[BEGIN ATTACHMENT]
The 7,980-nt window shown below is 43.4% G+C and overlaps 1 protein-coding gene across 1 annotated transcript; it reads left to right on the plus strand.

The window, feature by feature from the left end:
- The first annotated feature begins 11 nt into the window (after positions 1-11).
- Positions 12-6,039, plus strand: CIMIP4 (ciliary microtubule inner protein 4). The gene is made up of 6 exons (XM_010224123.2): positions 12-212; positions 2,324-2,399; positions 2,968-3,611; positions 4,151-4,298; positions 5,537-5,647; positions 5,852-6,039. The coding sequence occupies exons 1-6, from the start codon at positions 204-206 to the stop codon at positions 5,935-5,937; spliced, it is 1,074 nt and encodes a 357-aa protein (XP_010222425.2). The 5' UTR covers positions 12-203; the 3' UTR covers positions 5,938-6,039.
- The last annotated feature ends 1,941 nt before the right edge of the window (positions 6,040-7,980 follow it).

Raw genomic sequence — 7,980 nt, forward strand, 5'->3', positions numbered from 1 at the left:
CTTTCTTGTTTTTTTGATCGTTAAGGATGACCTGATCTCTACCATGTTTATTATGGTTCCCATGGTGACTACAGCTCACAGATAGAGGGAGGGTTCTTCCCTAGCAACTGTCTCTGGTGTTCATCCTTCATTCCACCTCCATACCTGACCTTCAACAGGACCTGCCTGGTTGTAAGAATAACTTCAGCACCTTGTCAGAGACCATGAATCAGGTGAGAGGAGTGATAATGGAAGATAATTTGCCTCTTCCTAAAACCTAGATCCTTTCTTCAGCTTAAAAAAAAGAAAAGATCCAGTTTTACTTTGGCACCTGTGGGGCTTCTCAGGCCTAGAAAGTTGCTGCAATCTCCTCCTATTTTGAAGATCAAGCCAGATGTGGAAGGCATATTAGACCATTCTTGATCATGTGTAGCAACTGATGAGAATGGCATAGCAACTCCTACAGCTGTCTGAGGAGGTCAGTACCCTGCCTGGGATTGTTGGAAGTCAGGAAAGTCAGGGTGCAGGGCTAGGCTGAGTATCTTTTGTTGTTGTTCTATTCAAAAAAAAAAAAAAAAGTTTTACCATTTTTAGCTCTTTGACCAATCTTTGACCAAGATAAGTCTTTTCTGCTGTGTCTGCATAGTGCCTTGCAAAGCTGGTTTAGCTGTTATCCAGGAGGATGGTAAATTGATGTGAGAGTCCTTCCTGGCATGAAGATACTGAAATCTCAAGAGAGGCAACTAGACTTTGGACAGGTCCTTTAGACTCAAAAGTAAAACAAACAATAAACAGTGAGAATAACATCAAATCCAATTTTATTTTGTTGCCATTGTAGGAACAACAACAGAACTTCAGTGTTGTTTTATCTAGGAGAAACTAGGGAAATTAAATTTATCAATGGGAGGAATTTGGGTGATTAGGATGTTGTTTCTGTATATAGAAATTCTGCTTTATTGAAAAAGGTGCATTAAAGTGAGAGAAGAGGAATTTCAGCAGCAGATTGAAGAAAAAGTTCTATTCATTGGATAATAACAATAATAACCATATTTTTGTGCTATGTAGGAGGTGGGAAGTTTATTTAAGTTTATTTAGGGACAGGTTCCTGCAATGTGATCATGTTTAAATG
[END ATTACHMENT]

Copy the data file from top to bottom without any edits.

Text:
The 7,980-nt window shown below is 43.4% G+C and overlaps 1 protein-coding gene across 1 annotated transcript; it reads left to right on the plus strand.

The window, feature by feature from the left end:
- The first annotated feature begins 11 nt into the window (after positions 1-11).
- Positions 12-6,039, plus strand: CIMIP4 (ciliary microtubule inner protein 4). The gene is made up of 6 exons (XM_010224123.2): positions 12-212; positions 2,324-2,399; positions 2,968-3,611; positions 4,151-4,298; positions 5,537-5,647; positions 5,852-6,039. The coding sequence occupies exons 1-6, from the start codon at positions 204-206 to the stop codon at positions 5,935-5,937; spliced, it is 1,074 nt and encodes a 357-aa protein (XP_010222425.2). The 5' UTR covers positions 12-203; the 3' UTR covers positions 5,938-6,039.
- The last annotated feature ends 1,941 nt before the right edge of the window (positions 6,040-7,980 follow it).

Raw genomic sequence — 7,980 nt, forward strand, 5'->3', positions numbered from 1 at the left:
CTTTCTTGTTTTTTTGATCGTTAAGGATGACCTGATCTCTACCATGTTTATTATGGTTCCCATGGTGACTACAGCTCACAGATAGAGGGAGGGTTCTTCCCTAGCAACTGTCTCTGGTGTTCATCCTTCATTCCACCTCCATACCTGACCTTCAACAGGACCTGCCTGGTTGTAAGAATAACTTCAGCACCTTGTCAGAGACCATGAATCAGGTGAGAGGAGTGATAATGGAAGATAATTTGCCTCTTCCTAAAACCTAGATCCTTTCTTCAGCTTAAAAAAAAGAAAAGATCCAGTTTTACTTTGGCACCTGTGGGGCTTCTCAGGCCTAGAAAGTTGCTGCAATCTCCTCCTATTTTGAAGATCAAGCCAGATGTGGAAGGCATATTAGACCATTCTTGATCATGTGTAGCAACTGATGAGAATGGCATAGCAACTCCTACAGCTGTCTGAGGAGGTCAGTACCCTGCCTGGGATTGTTGGAAGTCAGGAAAGTCAGGGTGCAGGGCTAGGCTGAGTATCTTTTGTTGTTGTTCTATTCAAAAAAAAAAAAAAAAGTTTTACCATTTTTAGCTCTTTGACCAATCTTTGACCAAGATAAGTCTTTTCTGCTGTGTCTGCATAGTGCCTTGCAAAGCTGGTTTAGCTGTTATCCAGGAGGATGGTAAATTGATGTGAGAGTCCTTCCTGGCATGAAGATACTGAAATCTCAAGAGAGGCAACTAGACTTTGGACAGGTCCTTTAGACTCAAAAGTAAAACAAACAATAAACAGTGAGAATAACATCAAATCCAATTTTATTTTGTTGCCATTGTAGGAACAACAACAGAACTTCAGTGTTGTTTTATCTAGGAGAAACTAGGGAAATTAAATTTATCAATGGGAGGAATTTGGGTGATTAGGATGTTGTTTCTGTATATAGAAATTCTGCTTTATTGAAAAAGGTGCATTAAAGTGAGAGAAGAGGAATTTCAGCAGCAGATTGAAGAAAAAGTTCTATTCATTGGATAATAACAATAATAACCATATTTTTGTGCTATGTAGGAGGTGGGAAGTTTATTTAAGTTTATTTAGGGACAGGTTCCTGCAATGTGATCATGTTTAAATG